Mars Anomalies
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Greg Orme discovered a face in the Libya Montes region of Mars which is called the "crown face," "crowned face," or "King face," and sometimes, "Queen face." 


This webpage shows what I think are the central images within this feature. 

What follows on this website is my review of the findings of others, in many cases, as well as some of my own findings regarding the crown face feature.  I hope that I have properly credited the correct people with the various discoveries and original theories they have advanced regarding this interesting feature.  It is not my intent to take credit for the work of other people, but rather to acknowledge, with gratitude, the work they have done.  If I have incorrectly credited someone, please let me know.
Similarly, when I advance my own theories below, please understand that I in no way wish to express that any others have given support or endorsement to those ideas.  Where I have erred, it is only my error, and should not be attributed to the others who have worked so hard on formulating their own theories.  No one endorses my findings and opinions except for me; please do not assume otherwise. 

Image Image


MOC: M0203051; Location: Libya Montes; 275.52 W, 2.66 N

The following selection shows the crown face in portrait orientation.




 Note the inclusion of a similar face to the right of the crown face.  I believe Greg Orme also discovered this inclusion.  It has a bit of an angry look with downturned lips.


Also, take a look at the face in profile within the crown face below.  The face in profile is looking to our left.  The discoverer of this one appears to be Jiri Mruzek at this link.


I believe that Jiri Mruzek's overlapping profile face on top of the main face is intended, and in fact, there are thick lines on the main face and a strangely curved nose on the main face which otherwise would have no purpose if not to intelligently display a portrait and profile orientation of the same face at the same time.  It is my belief, that these lines do not represent damage, nor does the curved nose represent a defect in the sculpting.  Rather, these things which detract only slightly from the main face in portrait orientation, actually are necessary to create the overlapping profile effect.  This helps to prove the intelligent design of the artist in the making of the image that can be seen two different ways, (portrait and profile), simultaneously. And so I believe this find is considerably important.  It takes awhile to get this one, so please take your time with it.  This may be a right brain left brain thing.  But once you truly see it, you can no longer not see it.  It jumps out at you, and even overwhelms the image.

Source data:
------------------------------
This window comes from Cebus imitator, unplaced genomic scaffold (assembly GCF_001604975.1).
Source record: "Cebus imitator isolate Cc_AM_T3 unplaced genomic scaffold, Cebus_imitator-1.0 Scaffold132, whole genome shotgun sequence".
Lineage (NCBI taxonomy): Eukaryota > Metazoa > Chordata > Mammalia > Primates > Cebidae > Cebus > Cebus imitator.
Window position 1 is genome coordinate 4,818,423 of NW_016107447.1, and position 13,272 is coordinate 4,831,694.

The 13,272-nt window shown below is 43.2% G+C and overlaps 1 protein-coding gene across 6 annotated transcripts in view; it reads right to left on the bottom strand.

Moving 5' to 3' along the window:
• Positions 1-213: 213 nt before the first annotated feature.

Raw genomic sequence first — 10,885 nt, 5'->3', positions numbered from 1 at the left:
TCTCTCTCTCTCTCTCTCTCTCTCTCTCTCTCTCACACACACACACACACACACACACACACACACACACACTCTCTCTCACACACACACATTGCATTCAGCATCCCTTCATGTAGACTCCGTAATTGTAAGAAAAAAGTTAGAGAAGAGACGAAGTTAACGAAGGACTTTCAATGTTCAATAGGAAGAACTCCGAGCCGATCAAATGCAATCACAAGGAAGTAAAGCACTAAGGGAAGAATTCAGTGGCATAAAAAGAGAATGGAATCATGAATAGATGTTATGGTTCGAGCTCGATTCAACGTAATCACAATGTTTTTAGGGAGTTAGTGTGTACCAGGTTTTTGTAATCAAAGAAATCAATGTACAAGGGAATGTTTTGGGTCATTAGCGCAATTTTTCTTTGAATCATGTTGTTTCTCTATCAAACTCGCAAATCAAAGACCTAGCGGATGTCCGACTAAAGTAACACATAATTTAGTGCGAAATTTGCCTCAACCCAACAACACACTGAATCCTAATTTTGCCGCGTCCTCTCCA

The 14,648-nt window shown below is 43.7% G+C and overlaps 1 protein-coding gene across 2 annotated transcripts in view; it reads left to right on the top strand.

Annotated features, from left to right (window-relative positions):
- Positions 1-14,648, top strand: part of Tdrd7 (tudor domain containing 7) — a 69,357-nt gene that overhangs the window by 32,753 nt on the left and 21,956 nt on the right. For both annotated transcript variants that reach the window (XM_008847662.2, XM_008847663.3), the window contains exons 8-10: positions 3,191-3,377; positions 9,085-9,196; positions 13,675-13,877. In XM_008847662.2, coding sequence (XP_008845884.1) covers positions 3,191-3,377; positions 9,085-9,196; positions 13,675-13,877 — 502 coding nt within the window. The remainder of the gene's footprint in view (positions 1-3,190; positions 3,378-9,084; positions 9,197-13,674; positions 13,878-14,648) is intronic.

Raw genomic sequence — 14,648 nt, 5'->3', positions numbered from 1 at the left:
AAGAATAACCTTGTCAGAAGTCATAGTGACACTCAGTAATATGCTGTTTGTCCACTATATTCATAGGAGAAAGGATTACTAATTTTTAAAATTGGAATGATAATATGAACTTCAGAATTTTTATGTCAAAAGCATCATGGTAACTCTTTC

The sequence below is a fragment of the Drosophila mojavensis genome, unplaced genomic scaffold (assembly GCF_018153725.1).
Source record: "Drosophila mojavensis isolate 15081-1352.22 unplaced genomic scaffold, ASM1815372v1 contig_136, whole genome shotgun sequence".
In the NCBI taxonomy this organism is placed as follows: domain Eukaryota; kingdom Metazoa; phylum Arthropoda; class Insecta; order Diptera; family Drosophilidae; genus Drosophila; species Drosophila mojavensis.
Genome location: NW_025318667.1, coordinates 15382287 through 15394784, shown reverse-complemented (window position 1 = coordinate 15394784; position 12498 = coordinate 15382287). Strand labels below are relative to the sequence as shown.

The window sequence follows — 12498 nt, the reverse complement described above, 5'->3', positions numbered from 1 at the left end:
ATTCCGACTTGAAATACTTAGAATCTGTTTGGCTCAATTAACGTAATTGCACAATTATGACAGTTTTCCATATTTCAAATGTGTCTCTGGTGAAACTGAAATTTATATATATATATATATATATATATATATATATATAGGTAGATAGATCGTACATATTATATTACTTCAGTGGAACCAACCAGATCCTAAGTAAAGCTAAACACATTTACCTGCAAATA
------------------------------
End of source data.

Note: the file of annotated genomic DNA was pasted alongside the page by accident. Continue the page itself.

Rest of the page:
Is this the same person yet again, with the profile image overlapping half of the portrait image?

I personally think this is intentional.  In the portrait orientation, the nose should be straight, yet it is strongly curved to our left.  Yet, this is not a mistake.  It is necessary to create it in this way to produce the curvature it will need to produce a simultaneous nose in the profile image.

Now, take a closer look at the lines that produce the mouth and chin of the profile image.  Again, these would be a mistake in crafting the portrait image - just stray lines to ignore.  However, these seemingly stray lines subtly help produce the same face in profile without destroying the appearance of the face in the portrait orientation.

Read more about Greg Orme's extremely thorough study of the crown face at his website: here.

Jiri Mruzek's interesting discussion on coded art here.

Greg Orme's Martian Anomalies

Next page, birds beside the crown face:

Birds beside the Crown Face
Special thanks and credit to Greg Orme and Jiri Mruzek for their work on the main crown face features.
Also, special thanks and credit for the original images taken by the Mars Global Surveyor - Mars Orbiter Camera (MOC) to: NASA/JPL/Malin Space Science Systems
Raw Images Courtesy of NASA and ESA.  Special thanks to EVERYONE who has contributed in the search for Mars anomalies.  Also thanks to Google, Picasa, ImageShack, and Photobucket. 
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